XP Progress Bar without border

Translucent XP Progress Bar without a border

ERRORCOLOR property

This property is a standard color value and sets the color of the bar when it is in the “error” state (see the STATE property below).  Depending on the visual style in use this property normally defaults to a red color.

Red Progress Bar

Windows Classic smooth style Progress Bar with an ERRORCOLOR of 255 (red)

MARQUEE property

This property is an integer value that contains the time in milliseconds between marquee animation updates.  Setting it to 0 stops the marquee animation.

Progress Bar with marquee effect

Aero Progress Bar with a MARQUEE property of 50 (i.e. it animates every 50 ms)

XP Progress Bar with marquee effect

Windows XP Progress Bar with a MARQUEE property of 50

NORMALCOLOR property

This property is a standard color value and sets the color of the bar when it is in the “normal” state (see the STATE property below).  Depending on the visual style in use this property normally defaults to a green color, though in other schemes like “XP Olive” this defaults to an orange color instead.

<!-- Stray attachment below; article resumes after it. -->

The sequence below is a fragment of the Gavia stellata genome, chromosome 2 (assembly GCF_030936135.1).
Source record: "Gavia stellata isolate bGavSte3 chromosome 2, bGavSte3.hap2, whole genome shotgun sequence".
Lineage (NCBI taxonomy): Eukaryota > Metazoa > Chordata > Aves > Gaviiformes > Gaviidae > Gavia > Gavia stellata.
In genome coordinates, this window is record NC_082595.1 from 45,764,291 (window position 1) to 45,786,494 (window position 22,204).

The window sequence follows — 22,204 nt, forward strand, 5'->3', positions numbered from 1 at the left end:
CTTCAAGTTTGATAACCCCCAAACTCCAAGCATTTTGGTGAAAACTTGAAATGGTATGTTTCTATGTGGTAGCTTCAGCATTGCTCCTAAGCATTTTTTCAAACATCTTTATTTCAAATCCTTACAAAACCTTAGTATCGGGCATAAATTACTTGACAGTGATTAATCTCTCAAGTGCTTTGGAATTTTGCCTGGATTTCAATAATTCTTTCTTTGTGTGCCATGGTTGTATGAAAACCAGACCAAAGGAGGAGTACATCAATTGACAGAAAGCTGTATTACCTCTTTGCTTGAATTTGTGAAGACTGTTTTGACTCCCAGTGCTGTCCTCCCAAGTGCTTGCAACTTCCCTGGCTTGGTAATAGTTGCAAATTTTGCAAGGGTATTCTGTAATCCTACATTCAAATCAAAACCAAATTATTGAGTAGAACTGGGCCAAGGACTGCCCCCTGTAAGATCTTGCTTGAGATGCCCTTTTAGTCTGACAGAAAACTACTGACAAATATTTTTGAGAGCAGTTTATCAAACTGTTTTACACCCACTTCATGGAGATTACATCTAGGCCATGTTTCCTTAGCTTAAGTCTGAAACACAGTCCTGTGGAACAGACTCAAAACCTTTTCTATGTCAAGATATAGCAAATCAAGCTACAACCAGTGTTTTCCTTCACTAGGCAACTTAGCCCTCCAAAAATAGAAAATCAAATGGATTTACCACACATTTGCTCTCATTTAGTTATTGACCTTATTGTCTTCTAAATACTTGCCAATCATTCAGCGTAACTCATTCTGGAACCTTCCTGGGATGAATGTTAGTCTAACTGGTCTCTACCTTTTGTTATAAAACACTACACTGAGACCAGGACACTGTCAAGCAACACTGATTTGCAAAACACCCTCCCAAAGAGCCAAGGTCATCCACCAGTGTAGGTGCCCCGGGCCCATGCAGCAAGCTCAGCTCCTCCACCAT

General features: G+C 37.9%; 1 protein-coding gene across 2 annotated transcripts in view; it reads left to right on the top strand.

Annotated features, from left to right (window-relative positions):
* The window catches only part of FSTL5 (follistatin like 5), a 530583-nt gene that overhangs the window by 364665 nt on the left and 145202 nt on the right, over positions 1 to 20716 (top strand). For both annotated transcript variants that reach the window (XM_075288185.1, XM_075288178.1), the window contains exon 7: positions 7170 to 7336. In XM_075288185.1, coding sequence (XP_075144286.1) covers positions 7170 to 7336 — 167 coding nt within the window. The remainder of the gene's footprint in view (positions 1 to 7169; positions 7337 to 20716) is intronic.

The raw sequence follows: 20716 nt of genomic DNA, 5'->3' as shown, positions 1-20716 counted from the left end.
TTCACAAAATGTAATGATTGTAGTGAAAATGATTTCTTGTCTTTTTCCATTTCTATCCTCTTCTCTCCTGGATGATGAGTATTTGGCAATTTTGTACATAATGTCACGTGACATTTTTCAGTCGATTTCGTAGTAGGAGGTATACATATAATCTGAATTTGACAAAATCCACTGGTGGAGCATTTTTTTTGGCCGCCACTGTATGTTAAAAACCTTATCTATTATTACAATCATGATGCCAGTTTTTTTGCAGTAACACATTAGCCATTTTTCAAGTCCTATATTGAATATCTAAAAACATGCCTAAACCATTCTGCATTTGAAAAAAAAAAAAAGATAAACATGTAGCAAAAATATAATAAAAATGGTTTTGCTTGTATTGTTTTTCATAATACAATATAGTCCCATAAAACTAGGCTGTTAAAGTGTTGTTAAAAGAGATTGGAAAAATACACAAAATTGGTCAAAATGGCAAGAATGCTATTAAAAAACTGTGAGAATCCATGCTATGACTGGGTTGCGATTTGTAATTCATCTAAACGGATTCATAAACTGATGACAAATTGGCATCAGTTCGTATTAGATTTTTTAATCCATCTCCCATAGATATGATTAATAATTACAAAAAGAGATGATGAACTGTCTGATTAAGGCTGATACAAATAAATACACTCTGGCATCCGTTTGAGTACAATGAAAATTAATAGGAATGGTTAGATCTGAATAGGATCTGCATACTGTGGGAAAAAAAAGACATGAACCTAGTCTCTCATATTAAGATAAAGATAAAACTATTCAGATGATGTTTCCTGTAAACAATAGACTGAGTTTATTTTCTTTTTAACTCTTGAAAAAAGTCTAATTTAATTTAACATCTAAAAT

Purple Progress Bar

Windows 7 Aero progress Bar with a purple NORMALCOLOR (255,0,255)

PAUSEDCOLOR property

This property is a standard color value and sets the color of the bar when it is in the “paused” state (see the STATE property below).  Depending on the visual style in use this property normally defaults to an amber or yellow color.

Windows 7 Aero paused progress bar

Windows 7 Aero segmented Progress Bar with a STATE of “3” (paused)

RANGE property

This property is an @fm-delimited array of two integers containing the upper and lower limits of the progress bar.

<1> Low limit
<2> High Limit

The VALUE property must be between these two values.

SHOWTEXT property

Setting this property to TRUE (“1”) will display the contents of the TEXT property in the center of the progress bar.  The default is FALSE ( “0”).

SMOOTH property

Setting this property to TRUE (“1”) causes the progress indicator to be drawn as a continuous bar rather than in the usual segmented style.

Smooth Progress Bar

Windows Classic Smooth Progress Bar – i.e. a SMOOTH style of TRUE (“1”)

Segmented Progress Bar

Windows 7 Aero segmented Progress Bar – i.e. a SMOOTH style of FALSE (“0”)

STATE property